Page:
See more discussion in #813310: db_query(): Static query with double quotes is not properly parsed and #783814: db_query() should whitelist queries

mikedotexe’s picture

For the fellow newbs, you can't just

dsm($result);

like you'd expect.
(dsm is of course, a great debugging function from the Devel module)

If you foreach through the $results you can view what's actually returned.
Also, there's a function not mentioned here at all, which is fetchAll()

To see the results you can also do:

dsm($result->fetchAll(), 'results');

Hakuna Matata

Elijah Lynn’s picture

Legacy function that was poorly named.

Use dpm() instead, since the 'p' maps to 'print_r'.

http://api.drupal.org/api/devel/devel.module/function/dsm/7

-----------------------------------------------
The Future is Open!

dgtlmoon’s picture

better still, use a good quality breakpoint debugger setup (xdebug + phpstorm)

tswaters’s picture

You can do something like this (D7):

  return theme('table', array(
    'header' => array(
      'Node ID',
      'Title'
    ),
    'rows' => db_select('node', 'n')
        ->fields('n', array('nid', 'title'))
        ->orderBy('nid', 'desc' )
        ->execute()
        ->fetchAll(PDO::FETCH_NUM)
    ));

Who needs loops anyway?

sun’s picture

Given the slightly snarky outro, I'm not sure whether the comment was meant as a fun/gimmick or not, but for everyone who isn't sure:

Do not do that. The queried data contains user input, which would be output unfiltered and unsanitized to everyone, opening your site up to XSS and CSRF attacks.

The raw queried data needs to be filtered and sanitized for HTML output first.

Daniel F. Kudwien
unleashed mind

fasteddy760’s picture

Did not know TSWaters comment was a joke.
Was studying and comparing it to other code to see the difference and why it *might* be a better approach. ;-/

Cayenne’s picture

To fully flesh out your security warning, is the issue that the user input (title or desc) is fed directly to a SQL query, or is it that the result of the query is fed directly, in unsanitized version, to another Drupal function that should not be fed unsanitized values?

selfsimilar’s picture

You might expect the output to look like:

<table>
<tr><td>value1</td></tr>
</table>

but if the output is malicious you might get instead:

<table>
<tr><td><script {redirect browser to bad site} /></td></tr>
</table>

or

<table>
<tr><td><iframe src="badsite"/></iframe></td></tr>
</table>

Or some other bad code that will execute in browser and take you in one way or another to a malware/phishing/drive-by site. Don't trust unsanitized user input,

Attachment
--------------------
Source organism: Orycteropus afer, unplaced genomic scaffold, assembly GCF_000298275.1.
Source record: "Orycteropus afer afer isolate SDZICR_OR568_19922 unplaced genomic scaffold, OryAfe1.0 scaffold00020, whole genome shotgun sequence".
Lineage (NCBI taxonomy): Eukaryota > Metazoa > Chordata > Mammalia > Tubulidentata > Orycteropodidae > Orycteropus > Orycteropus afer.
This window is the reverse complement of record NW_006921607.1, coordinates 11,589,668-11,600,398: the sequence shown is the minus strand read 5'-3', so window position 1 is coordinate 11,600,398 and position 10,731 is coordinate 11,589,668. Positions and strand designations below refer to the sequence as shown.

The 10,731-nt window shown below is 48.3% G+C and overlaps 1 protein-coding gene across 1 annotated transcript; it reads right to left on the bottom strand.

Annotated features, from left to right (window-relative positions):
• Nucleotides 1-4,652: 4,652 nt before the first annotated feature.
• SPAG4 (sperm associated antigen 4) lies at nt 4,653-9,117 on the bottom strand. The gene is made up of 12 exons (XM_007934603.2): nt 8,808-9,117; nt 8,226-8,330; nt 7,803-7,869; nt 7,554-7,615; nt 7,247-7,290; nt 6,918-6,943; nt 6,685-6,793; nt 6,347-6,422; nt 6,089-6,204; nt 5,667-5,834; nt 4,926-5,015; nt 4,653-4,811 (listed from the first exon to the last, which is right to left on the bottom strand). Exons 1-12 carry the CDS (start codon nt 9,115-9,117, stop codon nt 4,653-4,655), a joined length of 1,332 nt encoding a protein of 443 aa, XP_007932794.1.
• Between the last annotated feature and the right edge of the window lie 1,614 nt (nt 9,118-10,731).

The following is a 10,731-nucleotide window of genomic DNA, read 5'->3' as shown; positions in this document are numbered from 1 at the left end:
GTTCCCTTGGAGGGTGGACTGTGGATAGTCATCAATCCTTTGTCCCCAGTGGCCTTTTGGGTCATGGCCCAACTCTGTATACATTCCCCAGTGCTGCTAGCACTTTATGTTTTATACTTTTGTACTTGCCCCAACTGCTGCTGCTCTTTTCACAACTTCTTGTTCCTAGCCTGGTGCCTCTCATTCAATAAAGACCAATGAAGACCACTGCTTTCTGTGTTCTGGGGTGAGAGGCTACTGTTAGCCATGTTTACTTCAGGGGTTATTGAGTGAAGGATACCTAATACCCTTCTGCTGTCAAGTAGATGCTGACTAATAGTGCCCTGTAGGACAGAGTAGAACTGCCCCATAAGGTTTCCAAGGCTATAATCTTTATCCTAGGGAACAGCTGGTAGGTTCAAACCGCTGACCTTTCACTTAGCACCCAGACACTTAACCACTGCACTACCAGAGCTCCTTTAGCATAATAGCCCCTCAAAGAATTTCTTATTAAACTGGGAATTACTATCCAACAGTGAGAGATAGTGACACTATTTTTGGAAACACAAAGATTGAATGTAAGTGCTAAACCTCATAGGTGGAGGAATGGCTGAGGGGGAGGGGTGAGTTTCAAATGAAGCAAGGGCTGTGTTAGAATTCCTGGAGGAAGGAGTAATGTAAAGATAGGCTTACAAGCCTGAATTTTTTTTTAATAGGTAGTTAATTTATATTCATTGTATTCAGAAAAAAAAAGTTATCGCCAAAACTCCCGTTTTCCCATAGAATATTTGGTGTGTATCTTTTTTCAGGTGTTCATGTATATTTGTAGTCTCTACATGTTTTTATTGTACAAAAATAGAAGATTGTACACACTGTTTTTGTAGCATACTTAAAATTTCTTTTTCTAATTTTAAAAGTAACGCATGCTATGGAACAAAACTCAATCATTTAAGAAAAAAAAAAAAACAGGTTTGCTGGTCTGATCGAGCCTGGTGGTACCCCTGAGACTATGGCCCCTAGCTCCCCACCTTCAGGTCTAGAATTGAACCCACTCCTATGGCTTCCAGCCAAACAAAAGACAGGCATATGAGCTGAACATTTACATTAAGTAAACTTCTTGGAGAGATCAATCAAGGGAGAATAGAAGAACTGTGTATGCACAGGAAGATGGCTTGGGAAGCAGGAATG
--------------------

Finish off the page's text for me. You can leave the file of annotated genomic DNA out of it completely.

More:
keopx’s picture

Format to use like query:

$result = db_query('SELECT nid, title FROM {node} WHERE type = :type AND title LIKE :title', array(
    ':type'  => 'content_type',
    ':title' => "%$title%",
  ));
  if ($result) {
    while ($row = $result->fetchAssoc()) {
      // Do something with:
      //    $row['nid']
      //    $row['title']
    }
  }

Drupal and GNU/Linux enthusiast

diego.pasc’s picture

Maybe this helps somebody else as I haven't found this anywhere else in doc

First of all, better to point out again that a static INSERT (that is, using 'db_query') is strongly discouraged (see https://www.drupal.org/node/310079 at paragraph 'db_insert or db_query')

Nevertheless I needed to insert a record into a *not* drupal table (but in the same DB where Drupal tables are) => the table didn't have the usual drupal prefix

In this scenario db_insert cannot be used because it will automatically add the drupal 'prefix' to the table.....resulting in an error 'db table not found' of course.
(Actually I was expecting to find an option in db_insert to switch prefixing on/off.... but I haven't found it)

So I used db_query and, to get the just inserted primary key, I run the following:

$res = db_query("INSERT INTO not_drupal_table (field1, field2) VALUES (:field1, :field2)", array(':field1' => 123, ':field2' => 456));
$lastInsertId = $res->dbh->lastInsertId();

where $res->dbh holds the reference to the database connection object for this statement.

If you know a way to use db_insert for this scenario (or if you have some remarks/improvings to my piece of code), please let me know.